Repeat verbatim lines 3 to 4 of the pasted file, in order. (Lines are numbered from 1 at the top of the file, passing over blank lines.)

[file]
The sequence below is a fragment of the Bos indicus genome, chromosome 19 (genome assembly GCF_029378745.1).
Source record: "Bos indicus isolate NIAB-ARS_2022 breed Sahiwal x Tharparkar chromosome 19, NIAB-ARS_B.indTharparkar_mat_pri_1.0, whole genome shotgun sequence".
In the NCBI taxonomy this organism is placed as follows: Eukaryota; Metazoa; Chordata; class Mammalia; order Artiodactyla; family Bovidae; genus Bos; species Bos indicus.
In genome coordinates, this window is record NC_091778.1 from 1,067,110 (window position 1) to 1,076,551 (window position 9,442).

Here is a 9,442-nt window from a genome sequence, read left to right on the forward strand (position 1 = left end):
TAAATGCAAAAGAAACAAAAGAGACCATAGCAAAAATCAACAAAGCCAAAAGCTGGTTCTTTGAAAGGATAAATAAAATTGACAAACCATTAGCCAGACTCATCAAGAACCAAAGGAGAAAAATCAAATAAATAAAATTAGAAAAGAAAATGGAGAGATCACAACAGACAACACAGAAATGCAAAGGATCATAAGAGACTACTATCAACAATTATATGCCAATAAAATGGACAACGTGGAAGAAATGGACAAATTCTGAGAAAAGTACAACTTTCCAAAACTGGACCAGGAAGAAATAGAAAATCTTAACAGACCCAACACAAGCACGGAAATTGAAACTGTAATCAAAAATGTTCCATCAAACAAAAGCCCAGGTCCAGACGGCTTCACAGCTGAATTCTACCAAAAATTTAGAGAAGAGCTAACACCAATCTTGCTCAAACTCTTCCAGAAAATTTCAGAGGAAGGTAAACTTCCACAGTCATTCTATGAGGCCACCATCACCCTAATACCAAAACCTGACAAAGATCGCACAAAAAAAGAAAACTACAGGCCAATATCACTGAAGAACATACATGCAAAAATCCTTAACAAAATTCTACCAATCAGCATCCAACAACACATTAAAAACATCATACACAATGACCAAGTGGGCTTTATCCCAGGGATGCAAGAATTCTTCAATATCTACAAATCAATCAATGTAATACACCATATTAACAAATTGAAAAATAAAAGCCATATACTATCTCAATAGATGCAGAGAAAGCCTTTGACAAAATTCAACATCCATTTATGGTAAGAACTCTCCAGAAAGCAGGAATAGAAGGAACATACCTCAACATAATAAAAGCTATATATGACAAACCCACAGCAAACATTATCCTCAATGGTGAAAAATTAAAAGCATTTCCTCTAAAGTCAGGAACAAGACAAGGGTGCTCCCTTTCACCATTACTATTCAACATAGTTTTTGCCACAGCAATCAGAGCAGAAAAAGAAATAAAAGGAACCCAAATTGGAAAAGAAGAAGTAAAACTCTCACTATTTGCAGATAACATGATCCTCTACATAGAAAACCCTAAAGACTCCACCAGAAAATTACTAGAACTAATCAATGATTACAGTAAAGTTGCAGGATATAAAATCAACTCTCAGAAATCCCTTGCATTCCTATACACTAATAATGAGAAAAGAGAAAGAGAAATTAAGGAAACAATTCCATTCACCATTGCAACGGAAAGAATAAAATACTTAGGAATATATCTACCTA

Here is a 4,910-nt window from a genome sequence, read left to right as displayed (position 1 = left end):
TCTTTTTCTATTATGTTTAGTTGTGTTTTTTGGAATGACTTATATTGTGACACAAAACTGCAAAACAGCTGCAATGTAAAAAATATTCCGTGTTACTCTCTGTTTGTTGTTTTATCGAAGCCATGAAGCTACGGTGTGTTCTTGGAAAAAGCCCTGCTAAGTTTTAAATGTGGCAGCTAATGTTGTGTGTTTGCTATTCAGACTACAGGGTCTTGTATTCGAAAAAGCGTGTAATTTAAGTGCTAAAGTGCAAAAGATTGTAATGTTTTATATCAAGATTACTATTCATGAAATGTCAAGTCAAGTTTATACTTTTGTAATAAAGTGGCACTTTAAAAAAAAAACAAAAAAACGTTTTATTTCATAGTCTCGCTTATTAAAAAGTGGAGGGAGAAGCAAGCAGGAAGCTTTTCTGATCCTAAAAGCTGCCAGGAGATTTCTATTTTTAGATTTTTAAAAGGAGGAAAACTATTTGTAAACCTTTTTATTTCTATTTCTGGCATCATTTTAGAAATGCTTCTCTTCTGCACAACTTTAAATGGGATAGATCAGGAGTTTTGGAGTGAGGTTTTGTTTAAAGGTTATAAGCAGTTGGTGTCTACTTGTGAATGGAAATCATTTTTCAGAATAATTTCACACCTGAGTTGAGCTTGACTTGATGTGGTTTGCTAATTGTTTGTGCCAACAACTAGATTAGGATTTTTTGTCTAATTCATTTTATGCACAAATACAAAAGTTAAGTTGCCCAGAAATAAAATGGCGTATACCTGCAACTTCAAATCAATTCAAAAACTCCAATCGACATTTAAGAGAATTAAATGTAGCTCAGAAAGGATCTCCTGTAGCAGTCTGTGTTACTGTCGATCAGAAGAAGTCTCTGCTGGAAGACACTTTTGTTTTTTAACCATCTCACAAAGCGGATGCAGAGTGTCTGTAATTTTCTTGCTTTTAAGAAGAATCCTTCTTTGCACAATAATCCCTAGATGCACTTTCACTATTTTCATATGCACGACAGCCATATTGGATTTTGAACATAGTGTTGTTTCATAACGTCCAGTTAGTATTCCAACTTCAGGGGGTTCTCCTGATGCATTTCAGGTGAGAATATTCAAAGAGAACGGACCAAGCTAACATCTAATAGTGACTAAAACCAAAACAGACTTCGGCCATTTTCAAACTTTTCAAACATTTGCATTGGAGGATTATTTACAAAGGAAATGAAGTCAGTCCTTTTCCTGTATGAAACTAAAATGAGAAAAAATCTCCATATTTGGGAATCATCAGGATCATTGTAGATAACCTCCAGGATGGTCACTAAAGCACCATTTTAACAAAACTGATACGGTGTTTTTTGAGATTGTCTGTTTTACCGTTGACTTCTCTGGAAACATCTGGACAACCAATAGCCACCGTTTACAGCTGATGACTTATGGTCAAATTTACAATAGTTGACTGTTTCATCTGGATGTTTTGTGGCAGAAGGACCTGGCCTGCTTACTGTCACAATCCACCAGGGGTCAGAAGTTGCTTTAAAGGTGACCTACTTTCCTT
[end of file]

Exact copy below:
In the NCBI taxonomy this organism is placed as follows: Eukaryota; Metazoa; Chordata; class Mammalia; order Artiodactyla; family Bovidae; genus Bos; species Bos indicus.
In genome coordinates, this window is record NC_091778.1 from 1,067,110 (window position 1) to 1,076,551 (window position 9,442).